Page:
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In the face of ongoing state budget problems, nearly three times as many K-12 districts have shortened the current school year than did so last year, according to a new survey released by the nonpartisan Legislative Analyst's Office.

The Analyst's Office found that almost 60 percent have reduced the school year in 2010-11, compared to about 20 percent last year. The state has allowed districts to drop the school year from 180 days to 175 days, and many have saved money by furloughing teachers and shrinking the state calendar. About 30 percent of districts said they have gone all the way down to 175 days.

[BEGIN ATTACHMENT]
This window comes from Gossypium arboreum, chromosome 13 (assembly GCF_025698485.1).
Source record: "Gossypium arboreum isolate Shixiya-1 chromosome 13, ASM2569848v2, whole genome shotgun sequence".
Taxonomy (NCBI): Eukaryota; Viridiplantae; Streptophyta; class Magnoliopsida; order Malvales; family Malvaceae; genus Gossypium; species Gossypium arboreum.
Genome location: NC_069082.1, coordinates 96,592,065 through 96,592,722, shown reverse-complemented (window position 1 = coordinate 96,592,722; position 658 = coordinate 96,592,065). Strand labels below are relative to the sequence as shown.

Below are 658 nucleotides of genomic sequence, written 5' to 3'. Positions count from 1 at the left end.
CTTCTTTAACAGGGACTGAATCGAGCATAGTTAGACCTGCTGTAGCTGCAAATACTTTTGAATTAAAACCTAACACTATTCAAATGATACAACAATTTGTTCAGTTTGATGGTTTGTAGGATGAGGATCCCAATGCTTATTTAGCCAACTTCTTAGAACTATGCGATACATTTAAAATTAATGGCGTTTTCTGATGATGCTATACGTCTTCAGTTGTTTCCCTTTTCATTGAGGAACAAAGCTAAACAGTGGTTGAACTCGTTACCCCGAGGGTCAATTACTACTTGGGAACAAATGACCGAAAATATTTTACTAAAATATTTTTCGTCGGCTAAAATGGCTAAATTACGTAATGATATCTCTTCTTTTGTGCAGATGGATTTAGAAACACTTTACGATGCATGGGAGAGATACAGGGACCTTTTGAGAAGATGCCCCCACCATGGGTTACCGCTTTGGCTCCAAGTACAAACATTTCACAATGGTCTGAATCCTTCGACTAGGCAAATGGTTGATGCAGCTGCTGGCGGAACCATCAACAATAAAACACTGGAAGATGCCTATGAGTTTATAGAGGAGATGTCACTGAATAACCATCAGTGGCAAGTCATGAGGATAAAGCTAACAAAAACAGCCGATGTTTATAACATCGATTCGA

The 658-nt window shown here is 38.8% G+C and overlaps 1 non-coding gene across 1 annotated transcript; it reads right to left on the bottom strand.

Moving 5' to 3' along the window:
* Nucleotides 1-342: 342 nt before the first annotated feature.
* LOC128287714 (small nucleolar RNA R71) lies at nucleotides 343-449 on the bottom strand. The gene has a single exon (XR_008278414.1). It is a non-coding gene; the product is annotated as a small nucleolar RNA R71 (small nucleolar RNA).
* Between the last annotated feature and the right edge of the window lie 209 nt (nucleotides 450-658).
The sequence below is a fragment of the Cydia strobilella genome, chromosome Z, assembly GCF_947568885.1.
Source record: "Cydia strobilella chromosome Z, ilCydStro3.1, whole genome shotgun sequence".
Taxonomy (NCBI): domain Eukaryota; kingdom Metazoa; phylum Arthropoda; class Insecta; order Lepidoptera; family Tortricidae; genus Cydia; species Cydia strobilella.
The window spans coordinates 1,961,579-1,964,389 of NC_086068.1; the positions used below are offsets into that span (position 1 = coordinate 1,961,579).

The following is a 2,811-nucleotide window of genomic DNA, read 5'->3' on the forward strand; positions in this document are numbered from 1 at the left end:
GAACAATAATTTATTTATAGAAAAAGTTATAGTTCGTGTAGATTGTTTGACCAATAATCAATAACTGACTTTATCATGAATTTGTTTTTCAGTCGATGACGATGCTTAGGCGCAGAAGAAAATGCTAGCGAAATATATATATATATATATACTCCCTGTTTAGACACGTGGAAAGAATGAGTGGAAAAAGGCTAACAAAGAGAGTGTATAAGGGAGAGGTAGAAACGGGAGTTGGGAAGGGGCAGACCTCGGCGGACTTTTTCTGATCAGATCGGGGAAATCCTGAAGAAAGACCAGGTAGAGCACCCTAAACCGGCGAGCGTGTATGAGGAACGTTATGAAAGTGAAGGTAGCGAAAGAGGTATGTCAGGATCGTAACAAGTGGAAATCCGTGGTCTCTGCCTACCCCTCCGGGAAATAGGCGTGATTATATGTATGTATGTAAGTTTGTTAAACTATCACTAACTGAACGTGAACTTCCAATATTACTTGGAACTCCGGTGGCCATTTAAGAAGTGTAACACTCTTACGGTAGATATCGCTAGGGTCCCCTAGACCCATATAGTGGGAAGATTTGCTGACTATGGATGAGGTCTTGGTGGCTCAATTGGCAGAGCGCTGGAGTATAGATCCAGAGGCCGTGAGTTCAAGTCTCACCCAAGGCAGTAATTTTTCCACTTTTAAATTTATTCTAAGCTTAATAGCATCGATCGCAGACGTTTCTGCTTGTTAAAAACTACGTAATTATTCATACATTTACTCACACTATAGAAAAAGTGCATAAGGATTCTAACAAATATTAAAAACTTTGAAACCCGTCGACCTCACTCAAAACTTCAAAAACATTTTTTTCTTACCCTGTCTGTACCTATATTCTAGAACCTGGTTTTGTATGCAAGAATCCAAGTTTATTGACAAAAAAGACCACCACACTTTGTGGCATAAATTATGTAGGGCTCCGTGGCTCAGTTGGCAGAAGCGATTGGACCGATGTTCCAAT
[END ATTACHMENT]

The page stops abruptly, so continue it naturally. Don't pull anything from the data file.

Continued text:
The report also found that average class sizes have grown significantly since 2008-09, the peak year of school funding. Kindergarten through third grade classes have gone from roughly 20 students per room to 25 in 2010-11. Average class sizes for other grades have gone from roughly 28 to more than 31.

Gov. Jerry Brown has proposed deferring about $2.1 billion for K-12 schools in 2011-12, not paying them that money until 2012-13.

Districts in the past have dealt with $7.4 billion in deferrals by relying on reserves, as well as internal and external borrowing. But the Analyst's Office said that nearly half of districts would face difficulty absorbing Brown's latest deferral and would instead impose more program cuts.


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